Kolten Conrad

Answered

2022-07-02

Solving ${\mathrm{cos}}^{2}\theta -\mathrm{sin}\theta =1,\phantom{\rule{1em}{0ex}}\theta \in [{0}^{\circ},{360}^{\circ}]$

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Answer & Explanation

iskakanjulc

Expert

2022-07-03Added 18 answers

Notice, we have

${\mathrm{cos}}^{2}\theta -\mathrm{sin}\theta =1$

$1-{\mathrm{sin}}^{2}\theta -\mathrm{sin}\theta =1$

$-{\mathrm{sin}}^{2}\theta -\mathrm{sin}\theta =0$

${\mathrm{sin}}^{2}\theta +\mathrm{sin}\theta =0$

$\mathrm{sin}\theta (\mathrm{sin}\theta +1)=0$

$\mathrm{sin}\theta =0\phantom{\rule{thickmathspace}{0ex}}\u27fa\phantom{\rule{thickmathspace}{0ex}}\theta =n({180}^{\circ})$

Where, n is any integer.

But for the given interval $[{0}^{\circ},{360}^{\circ}]$, substituting n=0,1,2, we get

$\theta ={0}^{\circ},{180}^{\circ},{360}^{\circ}$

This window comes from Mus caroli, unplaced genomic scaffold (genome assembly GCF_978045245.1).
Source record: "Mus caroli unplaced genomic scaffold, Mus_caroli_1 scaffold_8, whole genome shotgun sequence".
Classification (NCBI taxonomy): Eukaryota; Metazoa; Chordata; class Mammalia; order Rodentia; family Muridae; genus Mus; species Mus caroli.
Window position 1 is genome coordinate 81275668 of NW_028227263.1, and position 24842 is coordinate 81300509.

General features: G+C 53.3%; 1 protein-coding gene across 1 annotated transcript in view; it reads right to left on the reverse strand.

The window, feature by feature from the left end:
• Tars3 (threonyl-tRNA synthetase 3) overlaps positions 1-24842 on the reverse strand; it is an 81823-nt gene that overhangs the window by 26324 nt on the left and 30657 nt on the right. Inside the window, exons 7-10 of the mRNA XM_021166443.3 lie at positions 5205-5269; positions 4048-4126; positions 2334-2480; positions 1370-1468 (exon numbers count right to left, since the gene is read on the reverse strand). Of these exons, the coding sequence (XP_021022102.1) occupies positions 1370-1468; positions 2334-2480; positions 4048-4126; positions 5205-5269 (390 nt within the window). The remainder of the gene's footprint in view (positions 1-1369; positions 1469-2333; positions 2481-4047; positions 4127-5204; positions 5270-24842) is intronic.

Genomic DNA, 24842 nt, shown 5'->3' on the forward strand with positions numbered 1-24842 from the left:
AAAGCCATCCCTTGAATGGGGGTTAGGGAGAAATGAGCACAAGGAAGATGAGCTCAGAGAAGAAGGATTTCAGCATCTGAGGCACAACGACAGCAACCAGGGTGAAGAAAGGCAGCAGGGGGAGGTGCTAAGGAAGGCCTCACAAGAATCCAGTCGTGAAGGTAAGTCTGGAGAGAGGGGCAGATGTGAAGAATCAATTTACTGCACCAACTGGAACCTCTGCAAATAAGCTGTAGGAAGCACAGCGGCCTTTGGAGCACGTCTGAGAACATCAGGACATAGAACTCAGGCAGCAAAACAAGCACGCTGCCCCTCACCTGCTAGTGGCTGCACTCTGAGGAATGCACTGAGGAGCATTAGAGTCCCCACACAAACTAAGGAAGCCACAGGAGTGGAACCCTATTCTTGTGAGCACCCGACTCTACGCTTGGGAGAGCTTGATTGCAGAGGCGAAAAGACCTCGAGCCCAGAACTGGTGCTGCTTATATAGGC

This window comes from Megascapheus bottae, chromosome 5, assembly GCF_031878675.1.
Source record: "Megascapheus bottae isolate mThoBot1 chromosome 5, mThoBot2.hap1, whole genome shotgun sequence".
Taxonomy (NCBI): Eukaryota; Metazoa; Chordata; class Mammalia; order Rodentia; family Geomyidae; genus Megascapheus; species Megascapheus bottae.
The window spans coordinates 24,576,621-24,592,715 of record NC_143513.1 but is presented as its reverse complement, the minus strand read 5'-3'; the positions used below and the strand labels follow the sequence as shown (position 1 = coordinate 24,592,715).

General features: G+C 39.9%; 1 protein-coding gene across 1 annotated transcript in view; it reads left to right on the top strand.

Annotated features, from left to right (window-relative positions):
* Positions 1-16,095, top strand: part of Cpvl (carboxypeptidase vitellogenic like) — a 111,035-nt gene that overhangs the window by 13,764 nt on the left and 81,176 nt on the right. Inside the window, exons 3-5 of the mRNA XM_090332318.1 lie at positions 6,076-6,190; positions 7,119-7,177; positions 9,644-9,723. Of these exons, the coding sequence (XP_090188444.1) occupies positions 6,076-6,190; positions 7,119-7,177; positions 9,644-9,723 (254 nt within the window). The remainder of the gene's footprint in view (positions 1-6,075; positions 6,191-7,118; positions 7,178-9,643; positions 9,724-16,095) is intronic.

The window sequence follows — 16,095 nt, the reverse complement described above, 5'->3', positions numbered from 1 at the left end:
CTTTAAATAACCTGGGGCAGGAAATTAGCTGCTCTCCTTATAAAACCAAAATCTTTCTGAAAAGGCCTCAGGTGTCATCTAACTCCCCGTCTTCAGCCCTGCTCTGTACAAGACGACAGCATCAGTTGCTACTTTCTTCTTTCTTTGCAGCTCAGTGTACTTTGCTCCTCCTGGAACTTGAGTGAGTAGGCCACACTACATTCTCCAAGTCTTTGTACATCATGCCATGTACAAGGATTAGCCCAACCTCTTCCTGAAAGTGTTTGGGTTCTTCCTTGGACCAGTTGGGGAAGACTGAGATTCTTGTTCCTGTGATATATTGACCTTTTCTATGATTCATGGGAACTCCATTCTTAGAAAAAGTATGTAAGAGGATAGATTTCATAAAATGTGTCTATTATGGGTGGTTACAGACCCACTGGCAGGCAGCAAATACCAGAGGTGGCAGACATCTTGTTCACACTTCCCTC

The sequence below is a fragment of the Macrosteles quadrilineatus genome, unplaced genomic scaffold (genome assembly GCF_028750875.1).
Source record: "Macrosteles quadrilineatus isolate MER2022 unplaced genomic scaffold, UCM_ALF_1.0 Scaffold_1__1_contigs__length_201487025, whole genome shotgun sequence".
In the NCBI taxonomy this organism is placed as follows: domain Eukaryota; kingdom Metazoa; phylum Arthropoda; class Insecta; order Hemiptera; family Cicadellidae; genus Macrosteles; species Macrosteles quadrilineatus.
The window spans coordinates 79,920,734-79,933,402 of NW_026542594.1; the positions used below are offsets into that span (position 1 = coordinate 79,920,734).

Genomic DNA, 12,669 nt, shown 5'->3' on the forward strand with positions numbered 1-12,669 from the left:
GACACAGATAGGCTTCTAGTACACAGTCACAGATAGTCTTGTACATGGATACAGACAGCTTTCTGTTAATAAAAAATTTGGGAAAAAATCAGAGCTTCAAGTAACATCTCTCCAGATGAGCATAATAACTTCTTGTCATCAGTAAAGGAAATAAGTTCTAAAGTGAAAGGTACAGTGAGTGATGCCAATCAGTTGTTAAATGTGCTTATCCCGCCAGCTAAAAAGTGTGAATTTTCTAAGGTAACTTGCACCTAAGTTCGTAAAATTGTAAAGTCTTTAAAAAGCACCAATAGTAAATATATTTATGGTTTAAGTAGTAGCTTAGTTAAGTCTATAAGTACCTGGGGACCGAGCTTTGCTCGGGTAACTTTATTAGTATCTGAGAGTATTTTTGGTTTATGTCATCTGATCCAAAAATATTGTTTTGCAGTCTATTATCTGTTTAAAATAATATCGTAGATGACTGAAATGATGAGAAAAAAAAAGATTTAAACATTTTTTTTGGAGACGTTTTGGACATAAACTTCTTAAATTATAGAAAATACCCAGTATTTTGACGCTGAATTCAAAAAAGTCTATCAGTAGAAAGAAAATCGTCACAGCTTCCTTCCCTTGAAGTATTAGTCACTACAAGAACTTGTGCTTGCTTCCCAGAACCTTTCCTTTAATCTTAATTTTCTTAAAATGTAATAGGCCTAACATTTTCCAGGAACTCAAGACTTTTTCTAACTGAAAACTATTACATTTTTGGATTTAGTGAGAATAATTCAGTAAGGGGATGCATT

Now,

$\mathrm{sin}\theta +1=0$

$\mathrm{sin}\theta =-1\phantom{\rule{thickmathspace}{0ex}}\u27fa\phantom{\rule{thickmathspace}{0ex}}\theta =2n({180}^{\circ})-{90}^{\circ}$

But for given interval $[{0}^{\circ},{360}^{\circ}]$, substituting n=1 we get

$\theta ={270}^{\circ}$

Hence, we have

${\theta}=\left\{{{0}^{\circ},{180}^{\circ},{270}^{\circ},{360}^{\circ}}\right\}$

2d3vljtq

Expert

2022-07-04Added 5 answers

${\mathrm{cos}}^{2}(\theta )-\mathrm{sin}(\theta )={\mathrm{cos}}^{2}(\theta )+{\mathrm{sin}}^{2}(\theta )$ , (using Pythagorean Identity)

${\mathrm{sin}}^{2}(\theta )+\mathrm{sin}(\theta )=0$

let $x=\mathrm{sin}(\theta )$

${x}^{2}+x=0$

$x=\frac{-1\pm \sqrt{{1}^{2}-4(1)(0)}}{2}$, (Quadratic Formula)

x=0, x=−1

substitute $\mathrm{sin}(\theta )$ back in and solve

$0=\mathrm{sin}(\theta )\Rightarrow \theta ={0}^{\circ},{180}^{\circ},{360}^{\circ}$

$-1=\mathrm{sin}(\theta )\Rightarrow \theta =-{270}^{\circ}$

$\theta =\{{0}^{\circ},{180}^{\circ},{270}^{\circ},{360}^{\circ}\}$

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